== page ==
Outpatient Spine Surgery: Defining the Outcomes, Value, and Barriers to Implementation

Arjun Vivek Pendharkar, MD; Maryam Nour Shahin, BS; Allen Lin Ho, MD; Eric Scott Sussman, MD; David Arnold Purger, MD, PhD; Anand Veeravagu, MD; John Kevin Ratliff, MD; Atman Mukesh Desai, MD

Disclosures

Neurosurg Focus. 2018;44(5):e11 

In This Article

Definitions

Within the current body of literature describing outpatient spine surgery, there exists a heterogeneous and ill-defined set of terms that obscures true understanding of the outcomes and cost savings. Fundamentally, any time a patient is discharged from the hospital and has not been admitted to an inpatient ward, they have undergone an outpatient surgery. However, from a reimbursement perspective, there is a clear delineation between a patient whose recovery is observed within a reasonable amount of time before discharge (for example, 4–6 hours in the Medicare Claims Processing Manual, Chapter 4, Section 290.2.2) and a patient who is observed for an extended period of time (< 24 hours). Both of these patient encounters, from an outcomes perspective, can be grouped together as an outpatient procedure but carry different hospital utilization costs.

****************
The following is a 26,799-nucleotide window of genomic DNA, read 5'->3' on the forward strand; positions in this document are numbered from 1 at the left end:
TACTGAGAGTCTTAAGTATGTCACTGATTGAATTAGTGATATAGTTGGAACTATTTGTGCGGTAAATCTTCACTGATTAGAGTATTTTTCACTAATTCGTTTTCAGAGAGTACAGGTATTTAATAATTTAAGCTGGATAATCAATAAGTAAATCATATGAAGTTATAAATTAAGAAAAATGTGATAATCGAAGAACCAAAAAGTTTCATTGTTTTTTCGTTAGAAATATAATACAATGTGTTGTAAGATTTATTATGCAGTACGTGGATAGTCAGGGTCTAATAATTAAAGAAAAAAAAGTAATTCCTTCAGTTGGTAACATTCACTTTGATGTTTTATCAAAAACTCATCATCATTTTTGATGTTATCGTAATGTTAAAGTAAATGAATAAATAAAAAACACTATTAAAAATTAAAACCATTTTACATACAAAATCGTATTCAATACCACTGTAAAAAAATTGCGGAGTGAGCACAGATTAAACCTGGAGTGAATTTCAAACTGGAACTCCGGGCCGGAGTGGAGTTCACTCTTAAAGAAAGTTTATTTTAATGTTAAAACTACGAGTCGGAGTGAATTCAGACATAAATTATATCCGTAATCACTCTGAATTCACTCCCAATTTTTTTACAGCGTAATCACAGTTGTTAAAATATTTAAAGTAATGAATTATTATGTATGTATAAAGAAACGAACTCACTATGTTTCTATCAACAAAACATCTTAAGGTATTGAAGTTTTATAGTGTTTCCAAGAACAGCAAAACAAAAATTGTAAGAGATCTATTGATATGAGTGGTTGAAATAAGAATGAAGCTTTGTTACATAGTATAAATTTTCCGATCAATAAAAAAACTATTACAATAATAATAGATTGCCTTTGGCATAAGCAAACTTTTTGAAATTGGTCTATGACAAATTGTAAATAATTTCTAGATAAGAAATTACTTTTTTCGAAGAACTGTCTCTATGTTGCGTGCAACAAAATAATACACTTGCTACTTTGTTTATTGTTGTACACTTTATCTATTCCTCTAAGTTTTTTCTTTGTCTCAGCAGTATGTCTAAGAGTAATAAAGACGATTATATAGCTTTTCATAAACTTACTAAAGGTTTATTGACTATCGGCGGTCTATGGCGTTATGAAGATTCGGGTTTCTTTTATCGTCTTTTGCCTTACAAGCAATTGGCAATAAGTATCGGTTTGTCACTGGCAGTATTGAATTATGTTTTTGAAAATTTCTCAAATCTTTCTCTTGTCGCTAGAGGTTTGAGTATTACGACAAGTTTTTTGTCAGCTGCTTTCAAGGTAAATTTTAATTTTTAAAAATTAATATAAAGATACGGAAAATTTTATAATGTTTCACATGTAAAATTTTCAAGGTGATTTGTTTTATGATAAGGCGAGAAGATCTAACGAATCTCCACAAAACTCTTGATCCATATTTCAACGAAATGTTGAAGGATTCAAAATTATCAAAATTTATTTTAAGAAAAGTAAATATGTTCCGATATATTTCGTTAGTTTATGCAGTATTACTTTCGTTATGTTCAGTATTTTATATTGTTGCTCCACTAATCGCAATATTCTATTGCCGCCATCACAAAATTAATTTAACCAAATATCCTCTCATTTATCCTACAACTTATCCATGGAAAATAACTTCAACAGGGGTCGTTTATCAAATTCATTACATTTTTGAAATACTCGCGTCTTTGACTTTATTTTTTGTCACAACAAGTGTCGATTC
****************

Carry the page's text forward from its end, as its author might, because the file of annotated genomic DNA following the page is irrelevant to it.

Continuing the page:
Similarly, utilization differs between an outpatient procedure performed in association with a hospital and one performed at a freestanding ambulatory surgery center. Idowu et al. examined this difference and found that, although there has indeed been a dramatic increase in the number of hospital-associated outpatient spine operations, there has been a significantly less pronounced increase in spine surgery at freestanding ambulatory centers.[23] In general, the lack of granularity regarding these definitions represents a significant limitation of the literature describing outpatient outcomes.

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